When an object is heated up, it transfers heat energy to the surroundings of that object. There are three ways to transfer heat from one place to another conduction, convection, and thermal radiation. Conduction occurs …
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Aqua Regia: The “Royal Water” or “King’s Water”

Aqua Regia: The “Royal Water” or “King’s Water”

Aqua Regia, the ‘royal water’ was first prepared by a famous alchemist by the name of Abū Mūsā Jābir ibn Ḥayyān in the 8th century A.D. This traditional volatile solution is a mixture of nitric …
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Rutherford's Atomic Model

Rutherford Atomic Model

Rutherford’s Atomic model is significant, as the discovery of dense positively charged particles in the center of an atom had unfolded many ways for the scientists to discover more about the structure of an atom …
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bond pair vs lone pair

Bond pair vs lone pair: key difference, Theory explanation, Examples

The bond pair and lone pair are the electrons pairs. The key difference between bond pair and lone pair is that bond pair is involved in bonding while lone pair is never. When chemical reactions …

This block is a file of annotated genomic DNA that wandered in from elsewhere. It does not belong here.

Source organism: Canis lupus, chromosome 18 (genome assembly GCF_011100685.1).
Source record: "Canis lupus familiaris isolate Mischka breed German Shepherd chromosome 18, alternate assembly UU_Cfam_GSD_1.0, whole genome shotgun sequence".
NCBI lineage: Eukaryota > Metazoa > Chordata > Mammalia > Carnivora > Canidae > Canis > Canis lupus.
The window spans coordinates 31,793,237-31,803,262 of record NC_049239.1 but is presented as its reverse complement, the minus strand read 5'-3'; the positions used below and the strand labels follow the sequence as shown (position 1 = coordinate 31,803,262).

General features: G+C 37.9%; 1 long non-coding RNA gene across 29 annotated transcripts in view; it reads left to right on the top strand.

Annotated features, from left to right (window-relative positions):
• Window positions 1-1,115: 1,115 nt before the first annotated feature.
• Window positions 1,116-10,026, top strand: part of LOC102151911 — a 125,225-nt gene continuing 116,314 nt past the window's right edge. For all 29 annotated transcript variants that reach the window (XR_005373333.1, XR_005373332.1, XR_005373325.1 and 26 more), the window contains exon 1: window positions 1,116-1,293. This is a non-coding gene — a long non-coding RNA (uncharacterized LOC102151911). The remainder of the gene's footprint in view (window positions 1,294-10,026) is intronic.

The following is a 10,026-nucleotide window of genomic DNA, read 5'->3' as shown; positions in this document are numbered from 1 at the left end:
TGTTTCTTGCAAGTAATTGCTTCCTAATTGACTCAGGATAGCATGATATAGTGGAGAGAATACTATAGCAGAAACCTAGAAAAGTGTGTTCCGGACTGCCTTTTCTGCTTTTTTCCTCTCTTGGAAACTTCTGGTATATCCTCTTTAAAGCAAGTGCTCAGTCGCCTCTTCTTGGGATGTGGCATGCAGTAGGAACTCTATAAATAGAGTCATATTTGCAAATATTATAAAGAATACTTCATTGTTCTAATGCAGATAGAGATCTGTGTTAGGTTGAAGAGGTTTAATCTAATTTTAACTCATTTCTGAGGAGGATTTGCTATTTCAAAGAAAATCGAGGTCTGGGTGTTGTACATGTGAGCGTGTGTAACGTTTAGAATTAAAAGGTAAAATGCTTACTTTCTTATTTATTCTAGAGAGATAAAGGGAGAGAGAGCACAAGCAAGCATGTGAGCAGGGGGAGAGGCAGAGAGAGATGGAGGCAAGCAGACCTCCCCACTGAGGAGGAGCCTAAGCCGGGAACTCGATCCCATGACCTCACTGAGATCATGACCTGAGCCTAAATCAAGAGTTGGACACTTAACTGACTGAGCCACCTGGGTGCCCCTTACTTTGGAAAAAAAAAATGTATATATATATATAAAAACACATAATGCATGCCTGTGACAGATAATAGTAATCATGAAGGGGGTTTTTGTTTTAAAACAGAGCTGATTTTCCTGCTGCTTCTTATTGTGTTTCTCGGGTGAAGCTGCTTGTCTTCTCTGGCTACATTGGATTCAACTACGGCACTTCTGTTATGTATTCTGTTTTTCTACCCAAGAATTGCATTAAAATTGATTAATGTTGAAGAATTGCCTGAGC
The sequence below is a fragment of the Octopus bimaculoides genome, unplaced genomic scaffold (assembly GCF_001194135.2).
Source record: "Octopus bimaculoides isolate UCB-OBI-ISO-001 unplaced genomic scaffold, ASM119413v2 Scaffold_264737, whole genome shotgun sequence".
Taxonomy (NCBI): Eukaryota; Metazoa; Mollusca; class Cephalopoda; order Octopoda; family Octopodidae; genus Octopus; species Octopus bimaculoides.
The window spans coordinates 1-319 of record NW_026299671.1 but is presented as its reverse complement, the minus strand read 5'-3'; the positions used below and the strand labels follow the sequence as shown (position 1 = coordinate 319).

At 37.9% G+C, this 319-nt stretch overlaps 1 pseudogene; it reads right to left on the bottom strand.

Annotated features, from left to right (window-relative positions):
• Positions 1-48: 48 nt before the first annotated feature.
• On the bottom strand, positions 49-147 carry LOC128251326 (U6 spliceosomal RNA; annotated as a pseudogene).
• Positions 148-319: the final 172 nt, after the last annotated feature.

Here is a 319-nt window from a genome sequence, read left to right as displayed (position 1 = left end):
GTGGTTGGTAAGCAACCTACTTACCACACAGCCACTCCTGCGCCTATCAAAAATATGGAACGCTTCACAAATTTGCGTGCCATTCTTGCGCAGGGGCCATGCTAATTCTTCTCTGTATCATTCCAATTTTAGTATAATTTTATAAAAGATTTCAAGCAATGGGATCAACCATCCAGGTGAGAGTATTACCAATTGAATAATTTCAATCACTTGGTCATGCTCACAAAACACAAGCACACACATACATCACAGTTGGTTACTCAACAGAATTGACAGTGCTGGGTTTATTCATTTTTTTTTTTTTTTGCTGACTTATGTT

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evaporation vs boiling

Evaporation vs Boiling: Key difference, Explanation, Examples

Evaporation and boiling are two different processes. Evaporation is the change of a liquid into the gaseous phase by natural method. Boiling is a process in which liquid is converted into a vapor phase by …
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delocalized pi bond

Delocalized Pi Bond: Explanation and Examples

Delocalized pi bonds are those bonds that contain delocalized electrons among nuclei of the atoms. These bonds are situated below and above the sigma bonds. The p orbitals combine with each other. As a result …
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primary vs secondary alcohols

Primary vs Secondary Alcohols: The Key Differences

Alcohols have a hydroxyl group (OH) attached to their aliphatic carbon atom. They are classified based on the numbers of the hydroxyl group (OH) present in the molecule. Alcohols with only one hydroxyl group (OH) …
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phosphodiester bond